But never before have 8 billion humans lived through a changing climate. Never before have 8 billion humans competed for land and resources amongst themselves and with other living things. Never before has the Earth had to endure the disruptions and absorb the wastes of 8 billion humans. And given that we 8 billion humans are deforesting, overfishing, overhunting, overgrazing, drawing down aquifers; diverting, damming, and extracting water from rivers; polluting the air, land, and water, and mutilating the surface of Earth through resource extraction, can we even assert that climate change is our biggest problem?
In an article called “Climate refugees or overpopulation escapees,” Philip Cafaro argues that the majority of projected “climate refugees” are in fact “overpopulation escapees.” As countries and regions become enormously overpopulated, people are pushed to migrate. The Philippines, Egypt, and Haiti, for example, have all “exported” about 10 percent of their people. Canada has for decades been a leader in terms of per capita intake of immigrants and is also among the leaders in per capita GHG emissions. High energy consumption is partly “baked in” due to Canada’s cold climate and long distances. On average, immigrants to Canada, mostly from countries that are warmer and poorer than Canada, increase their greenhouse gas emissions by a factor of four. Which raises the following question: If a person from Madagascar were to immigrate to Canada as an “overpopulation escapee” and increase his or her GHG emissions from 0.12 to 18.6 tons per year, should these vastly increased emissions be added to Canada’s total, or to Madagascar’s total?
The silent lie
Climate activists also ignore the contribution of overpopulation to climate change in other ways. Agriculture causes approximately 80% of tropical deforestation, often, as in Madagascar, through slash-and-burn. Trees are highly efficient sequesters of CO2 and their loss to agricultural or other uses reduces the world’s capacity to sequester carbon. If we are asking the rich to cut back on their emissions, is it also fair to ask the poor world to cut back on family size? It is often said that it is not the actual number of poor that are contributing to climate change, but the number of people who are increasing their consumption as they become wealthier. That is a disingenuous argument, because there is no way for the poor whose basic needs are not being met to improve their lot other than by consuming more. The greater the number of people escaping poverty, the greater their consumption of energy and resources.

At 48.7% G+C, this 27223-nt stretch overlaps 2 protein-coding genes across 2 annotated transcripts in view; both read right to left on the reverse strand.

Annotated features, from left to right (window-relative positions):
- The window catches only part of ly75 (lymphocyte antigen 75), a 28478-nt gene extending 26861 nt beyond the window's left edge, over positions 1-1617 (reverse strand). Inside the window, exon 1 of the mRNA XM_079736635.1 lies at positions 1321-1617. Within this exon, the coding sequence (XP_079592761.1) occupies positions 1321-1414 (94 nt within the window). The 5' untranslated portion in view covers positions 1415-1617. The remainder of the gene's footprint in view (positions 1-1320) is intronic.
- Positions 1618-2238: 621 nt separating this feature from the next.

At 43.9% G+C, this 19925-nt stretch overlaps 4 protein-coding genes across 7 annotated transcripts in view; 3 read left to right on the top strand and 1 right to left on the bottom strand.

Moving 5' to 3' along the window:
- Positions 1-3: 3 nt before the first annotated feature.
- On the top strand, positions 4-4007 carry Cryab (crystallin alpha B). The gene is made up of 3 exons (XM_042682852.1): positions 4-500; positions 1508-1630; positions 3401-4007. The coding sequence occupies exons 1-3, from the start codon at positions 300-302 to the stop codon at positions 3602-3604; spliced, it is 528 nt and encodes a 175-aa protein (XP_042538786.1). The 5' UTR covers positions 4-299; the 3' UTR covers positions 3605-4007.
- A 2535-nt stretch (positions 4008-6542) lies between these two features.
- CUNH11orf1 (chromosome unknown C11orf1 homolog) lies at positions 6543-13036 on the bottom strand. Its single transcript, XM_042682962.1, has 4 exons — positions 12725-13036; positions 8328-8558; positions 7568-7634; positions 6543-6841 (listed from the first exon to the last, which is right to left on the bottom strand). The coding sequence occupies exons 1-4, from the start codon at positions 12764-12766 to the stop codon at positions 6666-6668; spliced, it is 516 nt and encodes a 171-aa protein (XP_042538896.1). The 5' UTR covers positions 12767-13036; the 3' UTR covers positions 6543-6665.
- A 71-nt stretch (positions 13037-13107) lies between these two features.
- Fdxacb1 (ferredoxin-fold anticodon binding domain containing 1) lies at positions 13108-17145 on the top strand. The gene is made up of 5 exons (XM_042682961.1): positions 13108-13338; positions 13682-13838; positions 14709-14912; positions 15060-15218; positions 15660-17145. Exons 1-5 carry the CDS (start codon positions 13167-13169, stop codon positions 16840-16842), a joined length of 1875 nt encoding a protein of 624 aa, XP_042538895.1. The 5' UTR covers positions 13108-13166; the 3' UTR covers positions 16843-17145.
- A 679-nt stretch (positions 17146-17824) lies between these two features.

Humanity’s impact on climate change is only one of the many symptoms of too many people consuming too many resources and producing too many wastes. Madagascar is one of the world’s eight `hottest’ biodiversity hotspots but less than 10% of its forests remain intact and its coral reefs are degraded from overharvesting. Most of its species are found nowhere else, but many of these are threatened with extinction due to ever-encroaching agriculture, firewood collecting and poaching of wildlife. This damage can’t be blamed on profligate overconsumption, but on sheer numbers of poor people trying to survive.
But nearly all of our focus is on this one symptom, climate change, and not on the underlying cause: the almost 8 billion of us who are growing by more than 80 million each year. This is what the late Al Bartlett, borrowing from Mark Twain, called the “silent lie.” The silent lie prevailed at the COP26 summit, at most international conferences, by the World Food Programme, by governments, and by most environmental organizations.
The World Food Programme warns of a climate-driven famine in Madagascar but has never talked about a population-driven famine, not for Madagascar and not for any of the food crises of recent decades. It is time to revisit what the much-maligned Malthus had to say long ago, about “the power of population” overwhelming “the power in the earth to produce subsistence for man.”